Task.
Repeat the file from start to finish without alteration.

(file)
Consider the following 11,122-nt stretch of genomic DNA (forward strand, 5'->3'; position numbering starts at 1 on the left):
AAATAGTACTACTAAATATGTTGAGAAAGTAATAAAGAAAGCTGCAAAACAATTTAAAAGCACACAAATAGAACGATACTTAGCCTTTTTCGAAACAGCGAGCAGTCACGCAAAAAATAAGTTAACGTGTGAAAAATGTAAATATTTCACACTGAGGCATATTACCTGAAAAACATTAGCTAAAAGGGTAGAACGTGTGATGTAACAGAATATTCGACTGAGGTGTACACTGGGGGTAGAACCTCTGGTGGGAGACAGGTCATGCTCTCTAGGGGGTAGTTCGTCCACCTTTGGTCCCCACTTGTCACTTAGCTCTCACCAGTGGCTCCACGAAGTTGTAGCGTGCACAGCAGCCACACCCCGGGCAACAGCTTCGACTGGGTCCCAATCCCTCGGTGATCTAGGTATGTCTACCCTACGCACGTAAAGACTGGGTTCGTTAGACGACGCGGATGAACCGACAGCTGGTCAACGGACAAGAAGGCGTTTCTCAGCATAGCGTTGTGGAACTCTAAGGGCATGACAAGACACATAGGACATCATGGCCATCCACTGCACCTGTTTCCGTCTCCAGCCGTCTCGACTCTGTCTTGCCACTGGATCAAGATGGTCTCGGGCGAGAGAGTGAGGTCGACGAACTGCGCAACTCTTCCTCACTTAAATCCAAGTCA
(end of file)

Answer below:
Consider the following 11,122-nt stretch of genomic DNA (forward strand, 5'->3'; position numbering starts at 1 on the left):
AAATAGTACTACTAAATATGTTGAGAAAGTAATAAAGAAAGCTGCAAAACAATTTAAAAGCACACAAATAGAACGATACTTAGCCTTTTTCGAAACAGCGAGCAGTCACGCAAAAAATAAGTTAACGTGTGAAAAATGTAAATATTTCACACTGAGGCATATTACCTGAAAAACATTAGCTAAAAGGGTAGAACGTGTGATGTAACAGAATATTCGACTGAGGTGTACACTGGGGGTAGAACCTCTGGTGGGAGACAGGTCATGCTCTCTAGGGGGTAGTTCGTCCACCTTTGGTCCCCACTTGTCACTTAGCTCTCACCAGTGGCTCCACGAAGTTGTAGCGTGCACAGCAGCCACACCCCGGGCAACAGCTTCGACTGGGTCCCAATCCCTCGGTGATCTAGGTATGTCTACCCTACGCACGTAAAGACTGGGTTCGTTAGACGACGCGGATGAACCGACAGCTGGTCAACGGACAAGAAGGCGTTTCTCAGCATAGCGTTGTGGAACTCTAAGGGCATGACAAGACACATAGGACATCATGGCCATCCACTGCACCTGTTTCCGTCTCCAGCCGTCTCGACTCTGTCTTGCCACTGGATCAAGATGGTCTCGGGCGAGAGAGTGAGGTCGACGAACTGCGCAACTCTTCCTCACTTAAATCCAAGTCA